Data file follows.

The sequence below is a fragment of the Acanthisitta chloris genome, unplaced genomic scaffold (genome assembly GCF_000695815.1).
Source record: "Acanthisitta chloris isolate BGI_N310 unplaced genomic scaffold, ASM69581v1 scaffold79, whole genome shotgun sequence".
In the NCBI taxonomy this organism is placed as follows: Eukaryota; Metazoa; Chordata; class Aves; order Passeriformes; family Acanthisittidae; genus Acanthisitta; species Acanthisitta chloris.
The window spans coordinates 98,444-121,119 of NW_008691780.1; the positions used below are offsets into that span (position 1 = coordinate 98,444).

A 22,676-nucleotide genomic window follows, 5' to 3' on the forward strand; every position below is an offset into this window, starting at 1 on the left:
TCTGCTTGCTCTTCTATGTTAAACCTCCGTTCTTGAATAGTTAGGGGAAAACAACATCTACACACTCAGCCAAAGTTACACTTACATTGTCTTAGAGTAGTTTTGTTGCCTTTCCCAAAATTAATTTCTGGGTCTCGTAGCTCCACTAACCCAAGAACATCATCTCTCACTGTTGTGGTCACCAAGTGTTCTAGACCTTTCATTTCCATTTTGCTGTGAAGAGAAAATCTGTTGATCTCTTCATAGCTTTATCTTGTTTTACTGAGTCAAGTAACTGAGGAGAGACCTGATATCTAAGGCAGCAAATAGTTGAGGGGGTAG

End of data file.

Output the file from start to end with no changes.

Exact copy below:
The sequence below is a fragment of the Acanthisitta chloris genome, unplaced genomic scaffold (genome assembly GCF_000695815.1).
Source record: "Acanthisitta chloris isolate BGI_N310 unplaced genomic scaffold, ASM69581v1 scaffold79, whole genome shotgun sequence".
In the NCBI taxonomy this organism is placed as follows: Eukaryota; Metazoa; Chordata; class Aves; order Passeriformes; family Acanthisittidae; genus Acanthisitta; species Acanthisitta chloris.
The window spans coordinates 98,444-121,119 of NW_008691780.1; the positions used below are offsets into that span (position 1 = coordinate 98,444).

A 22,676-nucleotide genomic window follows, 5' to 3' on the forward strand; every position below is an offset into this window, starting at 1 on the left:
TCTGCTTGCTCTTCTATGTTAAACCTCCGTTCTTGAATAGTTAGGGGAAAACAACATCTACACACTCAGCCAAAGTTACACTTACATTGTCTTAGAGTAGTTTTGTTGCCTTTCCCAAAATTAATTTCTGGGTCTCGTAGCTCCACTAACCCAAGAACATCATCTCTCACTGTTGTGGTCACCAAGTGTTCTAGACCTTTCATTTCCATTTTGCTGTGAAGAGAAAATCTGTTGATCTCTTCATAGCTTTATCTTGTTTTACTGAGTCAAGTAACTGAGGAGAGACCTGATATCTAAGGCAGCAAATAGTTGAGGGGGTAG